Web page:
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Top cable and traditional pay TV providers in the U.S. widened their subscriber losses in 2022, as more consumers continue to cut the cord.
The largest pay-TV providers lost a total of 5.8 million net video subscribers in 2022, compared to a loss of 4.7 million in 2021, according to the latest tally from Leichtman Research Group. The pain was felt most acutely among the cable providers, who saw a total loss of 3.5 million subscribers in 2022, compared to 2.7 million in 2021. Of those, Comcast saw the biggest drop, losing just over 2 million subscribers, followed by Charter, with a loss of 686,000, and an estimated drop of 340,000 for Cox.
Satellite TV provider DirecTV also saw a big loss, losing an estimated 1.5 million subscribers in 2022, according to the research group.
This comes as traditional media’s move into streaming, which is meant to offset the loss in cable subscribers, is still in a transition phase. Companies such as Comcast and Disney have named 2023 as the year of peak investment in streaming, with the hope of reaching profitability in that segment in the coming years. Still, as Disney CEO Bob Iger noted on the company’s first-quarter earnings call in February, it’s not there yet.
“The streaming business, which I believe is the future and has been growing, is not delivering the kind of profitability or bottom-line results that the linear business delivered for us over all over a few decades,” Iger said. “And so we’re in a very interesting transition period, but one I think, is inevitably heading towards streaming.”
First-quarter revenues at Disney illustrated the uneven balance. Revenues at Disney’s linear networks were $7.3 billion, down 5 percent from a year ago, while direct to consumer revenues were $5.3 billion, up 13 percent from a year ago. Linear operating income was $1.3 billion, down 16 percent from a year earlier, while direct to consumer reported losses of $1.1 billion, down 78 percent from a year earlier.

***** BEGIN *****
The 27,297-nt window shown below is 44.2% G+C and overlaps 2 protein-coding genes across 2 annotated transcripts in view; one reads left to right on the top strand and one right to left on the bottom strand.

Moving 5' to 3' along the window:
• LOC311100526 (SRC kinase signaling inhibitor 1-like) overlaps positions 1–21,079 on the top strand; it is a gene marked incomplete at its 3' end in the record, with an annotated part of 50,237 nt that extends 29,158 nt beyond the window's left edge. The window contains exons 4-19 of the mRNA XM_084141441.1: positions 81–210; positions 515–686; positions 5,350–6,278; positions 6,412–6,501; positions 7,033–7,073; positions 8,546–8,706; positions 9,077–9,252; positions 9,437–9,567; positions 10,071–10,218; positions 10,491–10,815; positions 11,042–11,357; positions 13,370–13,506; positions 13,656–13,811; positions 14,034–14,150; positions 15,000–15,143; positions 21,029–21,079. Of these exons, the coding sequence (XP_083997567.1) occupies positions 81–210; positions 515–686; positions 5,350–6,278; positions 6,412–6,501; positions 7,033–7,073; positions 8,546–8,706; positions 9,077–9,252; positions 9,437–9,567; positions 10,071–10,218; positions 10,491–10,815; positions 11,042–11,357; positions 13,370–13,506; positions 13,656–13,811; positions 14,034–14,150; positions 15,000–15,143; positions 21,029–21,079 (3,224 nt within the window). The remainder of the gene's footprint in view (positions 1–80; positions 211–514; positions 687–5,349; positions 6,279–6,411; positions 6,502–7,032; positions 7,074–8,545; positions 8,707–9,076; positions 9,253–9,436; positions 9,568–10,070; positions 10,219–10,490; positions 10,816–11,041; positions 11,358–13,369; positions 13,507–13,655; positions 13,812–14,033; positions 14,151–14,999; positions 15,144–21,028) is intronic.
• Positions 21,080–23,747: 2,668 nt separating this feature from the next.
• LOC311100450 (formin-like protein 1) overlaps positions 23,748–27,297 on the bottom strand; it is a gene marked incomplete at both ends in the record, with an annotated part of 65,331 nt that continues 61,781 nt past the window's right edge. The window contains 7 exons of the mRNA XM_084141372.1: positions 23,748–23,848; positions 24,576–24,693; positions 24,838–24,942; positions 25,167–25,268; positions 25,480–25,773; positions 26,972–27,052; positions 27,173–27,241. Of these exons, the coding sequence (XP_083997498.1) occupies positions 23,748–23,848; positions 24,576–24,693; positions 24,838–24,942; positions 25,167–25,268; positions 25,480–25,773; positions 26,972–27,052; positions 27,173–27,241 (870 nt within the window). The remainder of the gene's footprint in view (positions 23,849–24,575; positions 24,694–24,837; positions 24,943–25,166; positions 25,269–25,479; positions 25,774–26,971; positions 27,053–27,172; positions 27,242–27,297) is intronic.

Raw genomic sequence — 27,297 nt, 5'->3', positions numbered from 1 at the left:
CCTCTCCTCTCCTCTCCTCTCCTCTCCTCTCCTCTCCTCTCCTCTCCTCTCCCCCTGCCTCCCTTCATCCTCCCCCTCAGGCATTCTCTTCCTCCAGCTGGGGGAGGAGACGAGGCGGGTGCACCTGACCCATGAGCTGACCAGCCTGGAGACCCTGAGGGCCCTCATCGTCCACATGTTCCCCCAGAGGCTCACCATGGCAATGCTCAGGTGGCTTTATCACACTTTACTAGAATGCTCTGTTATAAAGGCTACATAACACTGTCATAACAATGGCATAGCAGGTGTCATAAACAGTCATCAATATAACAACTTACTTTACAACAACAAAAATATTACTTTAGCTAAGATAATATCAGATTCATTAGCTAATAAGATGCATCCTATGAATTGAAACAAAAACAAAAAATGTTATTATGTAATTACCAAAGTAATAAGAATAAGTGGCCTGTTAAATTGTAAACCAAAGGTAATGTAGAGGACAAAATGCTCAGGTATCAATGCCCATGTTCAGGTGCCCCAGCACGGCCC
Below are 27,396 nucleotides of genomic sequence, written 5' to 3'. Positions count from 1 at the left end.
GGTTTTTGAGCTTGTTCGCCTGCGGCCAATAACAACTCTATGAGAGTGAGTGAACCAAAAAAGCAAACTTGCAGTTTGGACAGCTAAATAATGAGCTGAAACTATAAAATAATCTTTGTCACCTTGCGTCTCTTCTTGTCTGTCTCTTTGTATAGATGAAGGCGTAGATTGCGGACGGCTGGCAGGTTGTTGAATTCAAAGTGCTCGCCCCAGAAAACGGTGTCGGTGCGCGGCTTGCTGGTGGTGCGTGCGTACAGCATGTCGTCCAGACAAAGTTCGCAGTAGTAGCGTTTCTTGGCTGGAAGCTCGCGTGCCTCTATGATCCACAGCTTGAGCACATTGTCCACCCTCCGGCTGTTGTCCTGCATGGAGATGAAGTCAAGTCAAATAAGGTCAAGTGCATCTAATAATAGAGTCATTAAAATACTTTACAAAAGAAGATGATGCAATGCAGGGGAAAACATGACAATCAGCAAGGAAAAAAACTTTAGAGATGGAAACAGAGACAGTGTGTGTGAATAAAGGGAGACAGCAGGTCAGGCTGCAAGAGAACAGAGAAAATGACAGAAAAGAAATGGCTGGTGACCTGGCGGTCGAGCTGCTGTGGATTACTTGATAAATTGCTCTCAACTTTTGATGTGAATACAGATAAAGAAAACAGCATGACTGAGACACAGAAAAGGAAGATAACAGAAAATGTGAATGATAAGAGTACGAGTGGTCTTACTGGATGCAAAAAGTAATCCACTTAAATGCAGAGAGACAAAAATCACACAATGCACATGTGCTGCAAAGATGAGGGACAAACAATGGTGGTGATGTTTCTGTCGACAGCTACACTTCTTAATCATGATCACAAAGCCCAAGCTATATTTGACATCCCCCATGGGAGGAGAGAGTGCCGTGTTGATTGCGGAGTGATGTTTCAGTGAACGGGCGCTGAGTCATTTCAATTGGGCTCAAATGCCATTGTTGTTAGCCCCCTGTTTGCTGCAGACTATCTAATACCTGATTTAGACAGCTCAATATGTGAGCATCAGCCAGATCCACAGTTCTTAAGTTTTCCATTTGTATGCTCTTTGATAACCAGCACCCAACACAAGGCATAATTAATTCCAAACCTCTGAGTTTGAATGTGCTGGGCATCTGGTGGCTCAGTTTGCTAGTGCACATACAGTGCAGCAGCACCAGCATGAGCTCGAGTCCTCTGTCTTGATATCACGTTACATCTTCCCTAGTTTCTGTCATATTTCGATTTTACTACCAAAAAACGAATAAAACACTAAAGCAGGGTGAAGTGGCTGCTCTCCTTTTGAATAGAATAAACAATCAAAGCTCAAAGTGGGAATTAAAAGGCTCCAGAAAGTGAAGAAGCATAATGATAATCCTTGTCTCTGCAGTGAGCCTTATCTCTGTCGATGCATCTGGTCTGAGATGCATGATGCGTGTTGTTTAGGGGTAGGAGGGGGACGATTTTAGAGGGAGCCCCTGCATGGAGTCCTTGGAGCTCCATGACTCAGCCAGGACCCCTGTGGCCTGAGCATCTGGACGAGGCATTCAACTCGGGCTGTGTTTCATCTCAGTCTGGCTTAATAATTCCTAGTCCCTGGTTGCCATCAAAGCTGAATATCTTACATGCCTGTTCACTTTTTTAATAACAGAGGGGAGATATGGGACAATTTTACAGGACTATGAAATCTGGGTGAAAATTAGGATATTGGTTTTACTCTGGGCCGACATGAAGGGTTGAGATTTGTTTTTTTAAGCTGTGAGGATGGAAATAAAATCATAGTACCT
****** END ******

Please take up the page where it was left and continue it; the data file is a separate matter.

Comcast too is relying on its streaming services to offset its linear losses. The company is seeing momentum in streaming, with Peacock reporting more than 20 million subscribers in the latest quarter, in its strongest quarterly gain since the service’s launch in 2020. But it came with a widening loss of $2.5 billion for the segment in 2022, and the expectation that losses will grow to $3 billion in 2023.
“It’s a costly pivot, and we’re right in the middle right now,” Comcast CFO Jason Armstrong told investors at a Feb. 27 conference.
On top of that, the linear business has also faced added pressure in recent quarters from the advertising downturn. For example, at Warner Bros. Discovery, where the company is still posting streaming losses, but to a lesser degree than last quarter, linear channels saw a 17 percent year-over-year decline in advertising revenue.
There are also signs that even the stalwarts of linear channels, sports and news programming, are facing pressure. In its second quarter, Fox Corp. saw its cable affiliate revenue (the carriage fees pay TV operators pay for access to channels) decline for the first time year-over-year. This came as its cable channels were charging more, but not enough to make up for the decline in subscribers.
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